Another quick producing tropical fruit is the banana. Over 40 varieties of bananas are grown on the Big Island. West Hawaii’s most popular variety is the Brazilian apple banana. The plants produce large stalks with lots of short, chubby bananas that have a sweet flavor with higher acidity than the Chiquita variety so popular on the mainland. This variety is known as Cavendish or Chinese banana in Hawaii.
Though apple bananas are well known for their outstanding flavor, many other varieties are available, tasty and interesting to grow. See the poster at hawaiifruit.net/bib1417-lowR.jpg to view alternatives.
The best way to start growing bananas is to buy a plant from a nursery or dig up a corm from a mat of your favorite variety. Plant it in a sunny spot in soil that is rich in organic matter and has good drainage. Bananas contain lots of water and are somewhat drought tolerant but optimum fruit production requires a steady source of moisture. At lower elevations, partial shade and frequent watering will help with success. The original plant will put out keiki shoots. Leave these to create a mat of three to five plants at various stages of maturity.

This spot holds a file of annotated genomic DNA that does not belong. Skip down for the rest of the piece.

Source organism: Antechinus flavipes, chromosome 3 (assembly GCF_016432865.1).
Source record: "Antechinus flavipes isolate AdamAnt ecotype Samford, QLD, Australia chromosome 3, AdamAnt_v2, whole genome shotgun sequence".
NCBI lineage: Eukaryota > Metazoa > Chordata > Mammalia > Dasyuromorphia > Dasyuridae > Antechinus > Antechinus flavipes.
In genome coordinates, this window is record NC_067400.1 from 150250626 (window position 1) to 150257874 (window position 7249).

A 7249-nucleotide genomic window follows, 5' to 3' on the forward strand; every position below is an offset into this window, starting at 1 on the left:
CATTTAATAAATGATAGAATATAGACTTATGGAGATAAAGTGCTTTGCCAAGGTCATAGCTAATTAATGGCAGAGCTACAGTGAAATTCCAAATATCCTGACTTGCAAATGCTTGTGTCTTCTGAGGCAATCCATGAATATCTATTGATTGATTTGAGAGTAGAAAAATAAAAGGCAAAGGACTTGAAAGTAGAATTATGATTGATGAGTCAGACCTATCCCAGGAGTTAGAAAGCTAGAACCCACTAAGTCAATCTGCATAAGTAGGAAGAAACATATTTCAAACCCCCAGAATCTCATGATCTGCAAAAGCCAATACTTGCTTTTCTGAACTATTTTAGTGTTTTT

Upon reaching their mature height banana plants put out a large purple bud. Petals fall off the bud as the fruit develops on the stalk.
Within three months of setting, the fruit will fill out and the first fingers will ripen. To harvest bananas, you cut down the entire plant. It produces one stalk before dying and cutting it saves moisture and energy for others in the mat.
The penultimate book on all things banana is “The World of Bananas in Hawaii: Then and Now” by Angela Kepler and Francis Rust. Kona Stories and other bookstores as well as several local nurseries have the book in stock or can order it for you. Buy local … call around and find it.
Though papayas and bananas will give you quick satisfaction, be sure to also plant other exotic tropical fruit that may take longer to mature so that you can guarantee tasty pleasure in the years to come.
Tropical gardening helpline
Phyllis asks: Chinese rose beetles are eating the leaves on several of my plants. I am spraying with neem oil and liquid soap monthly and have sprayed Sevin where I see damage. I have also gone out with a flashlight 30 minutes after sunset to look for beetles but haven’t found them. Does Sevin only kill on contact or does eating it cause death? Should I spray Sevin every 10 days, as someone advised, to get rid of the pest?